Very few people can claim a life as varied as that of the legendary "Fight Doctor," Ferdie Pacheco. Displaying more moves than a juggling octopus, the polifacetic Pacheco has experienced success as a cartoonist, pharmacist, medical doctor, and corner man to twelve world champs, including Muhammad Ali. He went on to earn two Emmys as a sports commentator, has authored fourteen books, and found time to knock out nearly a thousand paintings along the way. His affair with the canvas began when he was in grammar school, the 76-year old says. "I was winning awards for my work back then and would draw with anything I could get my hands on." A collection of his paintings is on display at the Artist in Residence Gallery, as are most of his books, including the recent Who Killed General Patton?, a fast-paced whodunit set at the end of WWII.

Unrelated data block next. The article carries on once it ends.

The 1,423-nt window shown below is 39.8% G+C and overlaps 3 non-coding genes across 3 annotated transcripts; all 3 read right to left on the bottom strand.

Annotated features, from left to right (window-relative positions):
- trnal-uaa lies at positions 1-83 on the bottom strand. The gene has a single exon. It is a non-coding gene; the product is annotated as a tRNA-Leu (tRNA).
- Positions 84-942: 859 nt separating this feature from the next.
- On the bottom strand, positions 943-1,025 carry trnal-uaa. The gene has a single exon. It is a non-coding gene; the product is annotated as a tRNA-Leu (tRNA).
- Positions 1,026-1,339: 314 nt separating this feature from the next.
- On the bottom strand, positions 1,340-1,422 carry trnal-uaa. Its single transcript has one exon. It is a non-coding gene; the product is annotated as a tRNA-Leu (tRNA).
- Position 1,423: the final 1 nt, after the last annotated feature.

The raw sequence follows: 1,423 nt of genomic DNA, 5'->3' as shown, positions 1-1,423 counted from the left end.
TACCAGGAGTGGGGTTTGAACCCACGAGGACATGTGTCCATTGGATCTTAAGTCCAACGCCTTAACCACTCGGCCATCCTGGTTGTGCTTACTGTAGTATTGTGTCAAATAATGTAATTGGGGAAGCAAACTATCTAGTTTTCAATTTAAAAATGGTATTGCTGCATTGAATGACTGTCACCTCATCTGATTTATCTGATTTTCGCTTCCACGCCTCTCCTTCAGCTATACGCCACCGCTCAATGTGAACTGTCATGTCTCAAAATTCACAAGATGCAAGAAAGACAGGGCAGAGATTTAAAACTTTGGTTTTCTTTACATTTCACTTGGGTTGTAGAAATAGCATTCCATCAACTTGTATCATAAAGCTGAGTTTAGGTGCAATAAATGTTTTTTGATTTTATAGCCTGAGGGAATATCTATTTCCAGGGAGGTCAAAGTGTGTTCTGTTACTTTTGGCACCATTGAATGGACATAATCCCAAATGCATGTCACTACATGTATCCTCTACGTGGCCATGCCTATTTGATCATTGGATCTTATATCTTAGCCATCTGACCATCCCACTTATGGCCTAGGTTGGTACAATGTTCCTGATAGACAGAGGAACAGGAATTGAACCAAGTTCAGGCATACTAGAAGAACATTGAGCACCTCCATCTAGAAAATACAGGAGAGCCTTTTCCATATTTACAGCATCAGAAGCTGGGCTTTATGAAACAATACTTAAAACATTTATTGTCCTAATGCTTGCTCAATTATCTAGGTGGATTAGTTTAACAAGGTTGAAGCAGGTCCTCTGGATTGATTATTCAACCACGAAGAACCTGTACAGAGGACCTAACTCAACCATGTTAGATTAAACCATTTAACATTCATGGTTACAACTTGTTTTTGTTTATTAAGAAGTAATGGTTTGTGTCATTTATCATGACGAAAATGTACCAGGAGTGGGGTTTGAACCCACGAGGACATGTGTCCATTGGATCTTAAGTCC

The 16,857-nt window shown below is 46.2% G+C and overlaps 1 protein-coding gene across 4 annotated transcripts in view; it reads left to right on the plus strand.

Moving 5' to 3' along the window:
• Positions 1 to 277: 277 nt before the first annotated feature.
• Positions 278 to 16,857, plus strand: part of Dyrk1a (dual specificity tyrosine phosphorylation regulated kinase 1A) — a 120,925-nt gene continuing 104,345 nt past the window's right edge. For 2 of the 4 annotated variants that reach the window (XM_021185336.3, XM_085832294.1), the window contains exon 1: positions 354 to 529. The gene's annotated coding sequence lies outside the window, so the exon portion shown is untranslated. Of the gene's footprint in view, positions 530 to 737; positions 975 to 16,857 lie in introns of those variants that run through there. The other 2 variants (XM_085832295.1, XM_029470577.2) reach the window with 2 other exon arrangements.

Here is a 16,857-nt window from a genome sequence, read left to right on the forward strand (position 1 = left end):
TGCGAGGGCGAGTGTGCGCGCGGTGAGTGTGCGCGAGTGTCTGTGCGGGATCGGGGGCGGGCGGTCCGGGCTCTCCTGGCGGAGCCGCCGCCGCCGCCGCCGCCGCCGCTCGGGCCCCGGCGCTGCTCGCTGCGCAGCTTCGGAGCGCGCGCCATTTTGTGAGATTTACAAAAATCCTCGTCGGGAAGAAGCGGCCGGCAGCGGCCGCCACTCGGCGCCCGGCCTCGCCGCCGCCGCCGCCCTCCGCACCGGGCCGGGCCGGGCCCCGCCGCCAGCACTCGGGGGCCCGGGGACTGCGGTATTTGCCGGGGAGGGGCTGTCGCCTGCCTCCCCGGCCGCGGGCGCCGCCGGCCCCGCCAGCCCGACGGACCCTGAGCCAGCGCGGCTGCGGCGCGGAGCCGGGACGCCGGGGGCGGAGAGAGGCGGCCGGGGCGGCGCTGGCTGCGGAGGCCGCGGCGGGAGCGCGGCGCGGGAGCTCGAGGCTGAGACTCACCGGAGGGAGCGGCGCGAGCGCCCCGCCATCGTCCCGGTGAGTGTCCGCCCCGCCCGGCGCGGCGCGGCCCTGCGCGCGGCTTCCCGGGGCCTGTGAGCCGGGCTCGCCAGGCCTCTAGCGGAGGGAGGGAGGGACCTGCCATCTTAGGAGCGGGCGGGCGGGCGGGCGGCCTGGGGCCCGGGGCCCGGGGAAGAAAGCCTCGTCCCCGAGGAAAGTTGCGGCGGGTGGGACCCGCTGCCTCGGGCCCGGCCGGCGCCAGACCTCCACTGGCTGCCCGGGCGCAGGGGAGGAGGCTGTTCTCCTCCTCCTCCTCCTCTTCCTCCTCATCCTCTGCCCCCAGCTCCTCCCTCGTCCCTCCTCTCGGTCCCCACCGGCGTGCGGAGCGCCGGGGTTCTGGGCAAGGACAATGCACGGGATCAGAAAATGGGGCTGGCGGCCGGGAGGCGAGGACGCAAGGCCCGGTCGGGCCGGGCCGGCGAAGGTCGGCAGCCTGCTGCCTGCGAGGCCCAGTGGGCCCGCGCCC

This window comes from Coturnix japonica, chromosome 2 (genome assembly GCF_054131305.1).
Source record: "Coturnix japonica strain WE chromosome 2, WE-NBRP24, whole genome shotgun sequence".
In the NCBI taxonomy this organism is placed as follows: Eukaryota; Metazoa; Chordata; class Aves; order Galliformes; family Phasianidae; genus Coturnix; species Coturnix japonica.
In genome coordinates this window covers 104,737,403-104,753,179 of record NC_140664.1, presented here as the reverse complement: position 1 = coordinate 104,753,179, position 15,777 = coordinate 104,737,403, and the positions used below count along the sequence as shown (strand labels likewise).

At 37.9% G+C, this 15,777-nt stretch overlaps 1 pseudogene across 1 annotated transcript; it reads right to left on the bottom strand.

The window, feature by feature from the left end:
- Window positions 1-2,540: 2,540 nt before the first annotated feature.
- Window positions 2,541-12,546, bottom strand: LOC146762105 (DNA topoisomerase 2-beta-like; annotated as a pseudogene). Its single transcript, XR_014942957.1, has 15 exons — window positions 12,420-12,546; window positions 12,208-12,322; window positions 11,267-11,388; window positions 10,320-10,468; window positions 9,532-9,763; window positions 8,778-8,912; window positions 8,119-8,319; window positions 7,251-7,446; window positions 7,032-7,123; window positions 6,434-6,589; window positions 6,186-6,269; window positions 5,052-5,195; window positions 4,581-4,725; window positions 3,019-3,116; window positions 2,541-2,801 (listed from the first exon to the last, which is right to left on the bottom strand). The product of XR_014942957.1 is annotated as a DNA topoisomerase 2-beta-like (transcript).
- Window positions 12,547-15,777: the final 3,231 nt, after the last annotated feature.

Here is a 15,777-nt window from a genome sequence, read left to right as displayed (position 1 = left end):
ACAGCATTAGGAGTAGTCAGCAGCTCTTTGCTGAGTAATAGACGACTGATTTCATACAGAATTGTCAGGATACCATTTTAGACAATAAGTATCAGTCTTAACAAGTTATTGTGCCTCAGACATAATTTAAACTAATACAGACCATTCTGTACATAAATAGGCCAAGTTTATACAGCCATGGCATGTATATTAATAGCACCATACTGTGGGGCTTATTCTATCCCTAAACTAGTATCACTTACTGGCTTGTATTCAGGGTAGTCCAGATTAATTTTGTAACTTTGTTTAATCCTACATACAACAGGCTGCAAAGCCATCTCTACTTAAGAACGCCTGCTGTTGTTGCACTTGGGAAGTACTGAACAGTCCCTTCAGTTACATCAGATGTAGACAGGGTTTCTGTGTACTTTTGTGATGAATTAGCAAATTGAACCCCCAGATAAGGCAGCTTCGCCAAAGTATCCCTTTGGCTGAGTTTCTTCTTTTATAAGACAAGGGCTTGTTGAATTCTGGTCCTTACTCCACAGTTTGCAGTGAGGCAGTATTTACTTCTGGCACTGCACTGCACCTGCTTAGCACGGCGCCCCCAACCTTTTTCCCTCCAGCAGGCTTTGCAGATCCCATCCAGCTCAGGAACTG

The exhibit features large portraits of celebrities and historical figures like Einstein, Gandhi, Churchill, Clint Eastwood, Frida Kahlo, and Miles Davis, who get their mugs worked over in a colorful slashing style Pacheco dubs "cubist expressionism." He says the influence of the Mexican muralists and Depression-era painters can be seen in other works such as the painting commissioned by his friend, Latin spice impresario, Pepe Badia, who sponsored the show. The festive confection depicting salsa dancers, Pepe Badia holding a spoon, and Ferdie, his wife Luisita and their daughter, Tina, waving from Pacheco's 1947 Caddy, will soon be blown up to the size of a boxing ring to grace the rooftop at Badia's corporate headquarters. Located near the end of a Miami International Airport runway, Badia's unusual contribution to public art will provide the first taste of our city for millions each year. Unlike other celebrities who've dabbled in art -- Tony Bennet, Joni Mitchell, Anthony Quinn, and Bob Guccione -- the indefatigable Ferdie hits the eye hard and may yet paint his way into history.